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Top 10 Film Industry Disasters of 2010
I don’t wanna brag, but 2010 was a pretty great year for me. I avoided the Freshman 15, lived to see another birthday, and escaped any potential viewings of Uwe Boll films (I’ve only seen one, and I plan to keep it that way…for now). But, unfortunately, not everyone can have an amazing life like me (if I keep saying it, maybe it’ll sound more convincing). No, 2010 was actually filled with actors, directors and other film-related concepts that totally ruined themselves. As always, there is room for a comeback for all of these people, but in some cases, 2010 may be the last legitimate year of their Hollywood careers. And I’m here to celebrate those complete failures, because capitalizing on another’s misfortune is a crucial part of the movie business. Just ask that Victoria’s Secret model who is apparently going to be ‘acting’ in Transformers 3. So here are the winners of the Julian Assange Award for Worst 2010.
Many of you may not remember this actor, but there was a time when he was basically THE guy. With roles in A Beautiful Mind, Master and Commander and The DaVinci Code, the man was pretty much everywhere (fun fact: he is also the voice of Robert Downey Jr.’s computer sidekick in the Iron Man series). Then…2010. He began the year with Legion, a hilarious religion-based action thriller that featured a profane grandma climbing up walls and a zombie spider ice cream truck driver. Not quite on the same level as A Beautiful Mind, but whatever; everyone makes mistakes. But then he ended the year with The Tourist, one of the most irritating movies of the entire year. Bettany bookended 2010 with two horrible films that almost made my bottom five of the entire year. It’s not like 2011 looks any better either, as he re-teamed with his Legion director for another religion based action thriller. But this time, it has VAMPIRES! Count me out…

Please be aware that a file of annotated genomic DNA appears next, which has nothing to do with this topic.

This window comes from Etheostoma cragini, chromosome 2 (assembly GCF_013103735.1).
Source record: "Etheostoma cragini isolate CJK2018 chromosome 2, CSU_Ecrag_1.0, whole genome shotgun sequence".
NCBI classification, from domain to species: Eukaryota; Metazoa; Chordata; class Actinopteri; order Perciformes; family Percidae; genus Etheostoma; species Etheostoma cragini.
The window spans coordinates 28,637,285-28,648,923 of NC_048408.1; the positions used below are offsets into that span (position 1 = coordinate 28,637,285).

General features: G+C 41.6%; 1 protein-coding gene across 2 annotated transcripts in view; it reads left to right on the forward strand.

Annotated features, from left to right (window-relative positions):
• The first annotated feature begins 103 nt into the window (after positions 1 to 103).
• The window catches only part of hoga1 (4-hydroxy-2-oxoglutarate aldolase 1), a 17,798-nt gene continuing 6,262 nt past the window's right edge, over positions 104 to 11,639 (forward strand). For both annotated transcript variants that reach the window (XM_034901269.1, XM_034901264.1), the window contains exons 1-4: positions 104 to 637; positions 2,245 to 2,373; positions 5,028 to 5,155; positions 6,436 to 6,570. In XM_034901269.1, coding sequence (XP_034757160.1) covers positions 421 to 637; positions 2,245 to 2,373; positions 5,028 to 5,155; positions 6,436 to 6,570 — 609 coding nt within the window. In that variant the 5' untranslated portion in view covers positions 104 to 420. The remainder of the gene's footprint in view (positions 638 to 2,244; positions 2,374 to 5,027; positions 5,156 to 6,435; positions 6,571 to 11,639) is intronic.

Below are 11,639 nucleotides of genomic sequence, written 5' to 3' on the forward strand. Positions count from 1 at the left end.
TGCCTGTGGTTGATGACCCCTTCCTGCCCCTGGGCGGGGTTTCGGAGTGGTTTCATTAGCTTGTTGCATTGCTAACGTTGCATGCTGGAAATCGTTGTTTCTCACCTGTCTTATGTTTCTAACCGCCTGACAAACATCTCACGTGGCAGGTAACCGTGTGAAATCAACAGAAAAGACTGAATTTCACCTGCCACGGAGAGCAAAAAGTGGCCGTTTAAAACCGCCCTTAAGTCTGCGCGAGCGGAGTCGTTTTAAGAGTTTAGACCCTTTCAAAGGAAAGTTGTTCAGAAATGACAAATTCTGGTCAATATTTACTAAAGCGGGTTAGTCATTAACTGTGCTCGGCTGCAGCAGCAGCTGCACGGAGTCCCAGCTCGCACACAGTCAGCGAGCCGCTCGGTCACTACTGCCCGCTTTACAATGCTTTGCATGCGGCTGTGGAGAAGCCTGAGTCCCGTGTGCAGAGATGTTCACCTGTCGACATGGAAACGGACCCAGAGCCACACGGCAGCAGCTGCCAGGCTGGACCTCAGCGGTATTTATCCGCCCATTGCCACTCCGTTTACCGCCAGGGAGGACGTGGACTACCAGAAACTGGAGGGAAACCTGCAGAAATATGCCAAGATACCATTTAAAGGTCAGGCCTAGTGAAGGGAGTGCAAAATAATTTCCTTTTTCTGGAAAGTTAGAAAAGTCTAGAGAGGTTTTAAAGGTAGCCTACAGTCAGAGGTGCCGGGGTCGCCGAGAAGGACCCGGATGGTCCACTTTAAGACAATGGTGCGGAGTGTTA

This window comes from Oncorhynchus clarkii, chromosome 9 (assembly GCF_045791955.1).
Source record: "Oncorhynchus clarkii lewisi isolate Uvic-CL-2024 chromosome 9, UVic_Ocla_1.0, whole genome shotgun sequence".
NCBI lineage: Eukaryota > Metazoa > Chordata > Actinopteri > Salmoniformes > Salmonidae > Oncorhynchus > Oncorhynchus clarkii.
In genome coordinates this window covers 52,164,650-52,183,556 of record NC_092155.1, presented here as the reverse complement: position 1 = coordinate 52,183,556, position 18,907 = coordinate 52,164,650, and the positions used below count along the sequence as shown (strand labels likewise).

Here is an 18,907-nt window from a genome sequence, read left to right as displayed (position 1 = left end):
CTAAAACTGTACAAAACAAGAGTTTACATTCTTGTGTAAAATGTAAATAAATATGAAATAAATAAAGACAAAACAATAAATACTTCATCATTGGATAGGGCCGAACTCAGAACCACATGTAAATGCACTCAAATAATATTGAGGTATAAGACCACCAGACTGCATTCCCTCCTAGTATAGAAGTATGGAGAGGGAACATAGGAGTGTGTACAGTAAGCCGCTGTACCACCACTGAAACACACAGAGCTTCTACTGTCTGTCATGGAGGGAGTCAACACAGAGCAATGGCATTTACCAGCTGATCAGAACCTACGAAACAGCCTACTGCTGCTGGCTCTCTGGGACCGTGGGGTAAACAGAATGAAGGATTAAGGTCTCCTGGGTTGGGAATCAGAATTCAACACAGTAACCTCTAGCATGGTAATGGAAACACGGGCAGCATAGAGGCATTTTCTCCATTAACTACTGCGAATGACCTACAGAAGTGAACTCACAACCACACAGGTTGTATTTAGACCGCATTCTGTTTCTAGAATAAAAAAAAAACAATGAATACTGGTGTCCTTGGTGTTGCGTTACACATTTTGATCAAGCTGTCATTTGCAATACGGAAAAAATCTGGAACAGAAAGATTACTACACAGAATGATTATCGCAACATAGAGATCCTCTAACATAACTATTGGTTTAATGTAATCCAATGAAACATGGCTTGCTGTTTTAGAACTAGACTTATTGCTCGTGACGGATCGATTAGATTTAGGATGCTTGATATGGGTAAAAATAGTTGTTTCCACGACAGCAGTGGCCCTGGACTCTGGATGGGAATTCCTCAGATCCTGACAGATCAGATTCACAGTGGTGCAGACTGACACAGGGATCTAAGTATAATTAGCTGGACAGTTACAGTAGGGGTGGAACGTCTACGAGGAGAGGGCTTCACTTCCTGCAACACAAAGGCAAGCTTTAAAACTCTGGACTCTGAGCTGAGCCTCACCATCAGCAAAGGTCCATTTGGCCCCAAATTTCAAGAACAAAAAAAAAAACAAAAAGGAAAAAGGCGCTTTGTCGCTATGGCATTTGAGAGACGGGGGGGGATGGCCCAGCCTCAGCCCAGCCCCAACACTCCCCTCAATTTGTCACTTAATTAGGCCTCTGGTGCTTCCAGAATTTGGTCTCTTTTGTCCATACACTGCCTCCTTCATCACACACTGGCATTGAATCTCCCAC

I’ll be the first to say it: her performance in Jonah Hex is not that bad. Considering the almost incoherent direction and the laughable runtime, she is one of the movie’s lesser problems. That being said, 2010 basically proved that her star has died. Her act was that she was a sexy lady, but even a role as a prostitute couldn’t bring in audiences. Plus, in the ultimate insult, she was replaced in Transformers 3 with the aforementioned Victoria’s Secret model. And not even one of the famous ones that married Tom Brady. Her IMDB page doesn’t suggest that she has much else in the works, so it’s looks like it’s going to be WWE movies and sleazy magazine covers from now on, Megan Fox. So much for being the next Angelina Jolie.